Of all the concepts based upon Lancia’s unfortunate ’70s flagship, this was the most significant. Enter the Megagamma.
In 1978, the motoring world gathered at the Turin motor show to gawp at the new metal and absorb the latest trends from the cream of Italy’s styling studios. Particularly those of Ital Design, already Italy’s most important automotive carrozzeria. However the reaction to this 1978 offering was initially one of bemusement, bordering on derision. Neither estate, van nor saloon – what on earth was Giugiaro thinking?
Giorgetto’s fanbase was expecting something lowslung, mid-engined and weapon-like, but Ital Design’s founder and creative leader was always more interested in packaging and with Megagamma he took this to its logical conclusion, creating the proto-monospace. A concept that would prove remarkably prescient but was not the harbinger he believed it might be. Nor was Megagamma even the first MPV. That honour falls to the car that would eventually and protractedly become the Renault Espace; a design which pre-dated Megagamma by some years but owing to internal politics and a lengthy gestation, wasn’t seen publicly until 1984.
In fact, the roots of Megagamma lie in work carried out by Ital Design earlier in the decade on the Alfasud and Golf saloons. Both were rational two-volume saloon shapes, the ‘Sud in particular making maximal use of interior volume owing to its compact power unit. In some ways, Megagamma was simply a taller variant of this concept. Based on the underpinnings and mechanical layout of the Lancia Gamma, Megagamma was 247 mm taller and 290 shorter than the donor Gamma Berlina. The floor was raised to sill-height, which in turn raised the seating H-point and by truncating the tail sharply, the overall length was reduced to four metres while increasing internal space for passengers by 170 mm.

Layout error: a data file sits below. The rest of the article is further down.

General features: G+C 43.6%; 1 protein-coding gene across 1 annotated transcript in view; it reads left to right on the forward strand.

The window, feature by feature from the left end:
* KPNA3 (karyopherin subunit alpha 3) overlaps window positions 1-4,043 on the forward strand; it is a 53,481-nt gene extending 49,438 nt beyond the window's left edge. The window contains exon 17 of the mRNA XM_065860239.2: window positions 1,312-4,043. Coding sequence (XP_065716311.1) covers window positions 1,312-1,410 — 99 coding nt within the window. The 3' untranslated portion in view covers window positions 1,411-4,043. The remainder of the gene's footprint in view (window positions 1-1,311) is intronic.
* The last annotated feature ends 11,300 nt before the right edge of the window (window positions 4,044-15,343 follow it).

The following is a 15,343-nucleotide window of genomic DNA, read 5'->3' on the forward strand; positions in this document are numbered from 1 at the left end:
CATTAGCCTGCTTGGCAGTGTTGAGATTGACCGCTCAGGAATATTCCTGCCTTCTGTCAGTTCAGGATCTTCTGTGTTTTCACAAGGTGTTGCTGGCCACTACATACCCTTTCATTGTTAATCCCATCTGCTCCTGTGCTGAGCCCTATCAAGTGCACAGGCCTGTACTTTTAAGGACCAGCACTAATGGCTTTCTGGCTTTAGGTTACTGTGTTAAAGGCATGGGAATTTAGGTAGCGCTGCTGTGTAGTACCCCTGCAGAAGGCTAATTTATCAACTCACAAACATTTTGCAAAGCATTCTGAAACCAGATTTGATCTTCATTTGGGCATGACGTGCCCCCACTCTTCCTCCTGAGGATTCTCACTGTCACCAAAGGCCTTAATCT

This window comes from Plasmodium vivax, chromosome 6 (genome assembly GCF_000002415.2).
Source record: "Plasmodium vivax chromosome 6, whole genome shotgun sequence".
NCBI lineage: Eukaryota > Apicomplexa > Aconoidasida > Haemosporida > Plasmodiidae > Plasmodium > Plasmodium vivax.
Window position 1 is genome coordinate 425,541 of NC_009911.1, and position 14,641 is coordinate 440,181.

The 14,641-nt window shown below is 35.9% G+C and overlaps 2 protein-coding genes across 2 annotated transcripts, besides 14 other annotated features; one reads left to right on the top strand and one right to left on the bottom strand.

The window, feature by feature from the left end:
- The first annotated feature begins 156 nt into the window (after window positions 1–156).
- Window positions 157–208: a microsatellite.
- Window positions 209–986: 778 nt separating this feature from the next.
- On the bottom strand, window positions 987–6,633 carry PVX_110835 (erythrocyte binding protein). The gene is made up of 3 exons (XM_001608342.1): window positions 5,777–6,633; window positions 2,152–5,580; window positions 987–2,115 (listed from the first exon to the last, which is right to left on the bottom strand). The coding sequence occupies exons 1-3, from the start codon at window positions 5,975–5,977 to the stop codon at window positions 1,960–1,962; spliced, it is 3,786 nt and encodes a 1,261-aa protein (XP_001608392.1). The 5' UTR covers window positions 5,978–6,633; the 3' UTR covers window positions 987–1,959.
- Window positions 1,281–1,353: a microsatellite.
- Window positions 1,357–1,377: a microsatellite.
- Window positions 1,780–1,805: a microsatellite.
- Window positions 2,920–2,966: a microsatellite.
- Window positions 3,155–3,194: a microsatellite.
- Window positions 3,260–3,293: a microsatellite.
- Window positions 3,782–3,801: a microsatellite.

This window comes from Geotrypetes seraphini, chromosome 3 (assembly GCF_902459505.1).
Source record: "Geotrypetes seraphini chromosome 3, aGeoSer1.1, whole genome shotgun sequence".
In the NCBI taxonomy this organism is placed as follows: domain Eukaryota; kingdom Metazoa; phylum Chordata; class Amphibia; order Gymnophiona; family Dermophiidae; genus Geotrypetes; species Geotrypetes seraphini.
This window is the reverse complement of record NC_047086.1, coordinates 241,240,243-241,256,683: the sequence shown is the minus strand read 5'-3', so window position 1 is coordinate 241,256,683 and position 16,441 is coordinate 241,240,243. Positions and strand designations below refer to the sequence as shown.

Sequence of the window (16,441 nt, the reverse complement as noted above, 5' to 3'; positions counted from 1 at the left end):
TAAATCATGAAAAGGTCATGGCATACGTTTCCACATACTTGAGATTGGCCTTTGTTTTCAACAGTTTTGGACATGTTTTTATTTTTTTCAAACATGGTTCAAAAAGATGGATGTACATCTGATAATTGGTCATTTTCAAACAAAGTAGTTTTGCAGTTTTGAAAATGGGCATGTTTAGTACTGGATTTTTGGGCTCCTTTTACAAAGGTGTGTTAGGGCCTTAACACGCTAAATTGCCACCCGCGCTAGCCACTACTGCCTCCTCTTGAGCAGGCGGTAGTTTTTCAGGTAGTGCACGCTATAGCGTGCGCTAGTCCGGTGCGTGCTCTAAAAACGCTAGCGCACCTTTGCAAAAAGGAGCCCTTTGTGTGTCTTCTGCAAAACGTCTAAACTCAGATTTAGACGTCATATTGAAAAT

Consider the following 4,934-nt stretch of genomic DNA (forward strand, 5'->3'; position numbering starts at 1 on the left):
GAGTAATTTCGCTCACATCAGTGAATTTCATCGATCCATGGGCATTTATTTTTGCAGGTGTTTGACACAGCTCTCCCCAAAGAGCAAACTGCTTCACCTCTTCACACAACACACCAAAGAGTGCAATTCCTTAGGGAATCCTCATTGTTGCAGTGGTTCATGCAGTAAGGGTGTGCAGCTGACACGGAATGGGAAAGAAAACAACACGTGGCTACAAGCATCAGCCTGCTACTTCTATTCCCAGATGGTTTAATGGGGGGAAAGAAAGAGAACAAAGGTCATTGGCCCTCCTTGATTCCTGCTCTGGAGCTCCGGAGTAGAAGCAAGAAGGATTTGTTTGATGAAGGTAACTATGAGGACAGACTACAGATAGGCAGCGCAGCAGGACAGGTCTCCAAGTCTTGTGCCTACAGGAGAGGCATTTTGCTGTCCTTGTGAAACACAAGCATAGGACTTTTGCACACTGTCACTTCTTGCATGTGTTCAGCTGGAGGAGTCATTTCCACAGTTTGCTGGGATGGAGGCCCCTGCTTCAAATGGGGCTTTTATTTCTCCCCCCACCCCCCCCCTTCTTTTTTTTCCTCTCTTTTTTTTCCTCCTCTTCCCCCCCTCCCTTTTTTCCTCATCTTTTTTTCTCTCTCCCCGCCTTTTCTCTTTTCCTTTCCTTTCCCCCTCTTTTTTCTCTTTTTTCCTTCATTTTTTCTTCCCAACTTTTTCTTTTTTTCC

Critics suggested that Megagamma lacked style, yet closer examination reveals similarities to both Giugiaro’s original Golf – (especially in the tail) – and the as yet unreleased Lancia Delta in its nose treatment – two designs lauded for the quality of their styling. But Megagamma was all about the interior, its occupants enjoying the comfort of an upright seating position, a high vantage, ease of entry and an airiness which only passengers of contemporary Range Rovers could experience at the time. Despite being largely ignored when first displayed, the industry quietly took notice, not only providing inspiration for mono-volume vehicles like Nissan’s Prairie and the Mitsubishi Space Wagon, but Megagamma’s silhouette would appear in slightly more pared back form in Fiat’s 1980 Panda and the award winning Uno of 1982. And of course several generations of MPV’s owe their very existence to this concept.
Giugiaro himself remained faithful to the idea, reprising it several times – notably with the outlandish Capsula of 1982 and again in the 1984 Together, essentially an updated more stylish Megagamma which previewed the nose and door mirror treatment of the 1991 Espace. Four years later he tried again with the sci-fi Asgard, but despite his best efforts the monospace was not to be the high-rider the motoring public would ultimately take to their hearts. Not even the maestro himself could have foreseen the SUV contagion over the horizon.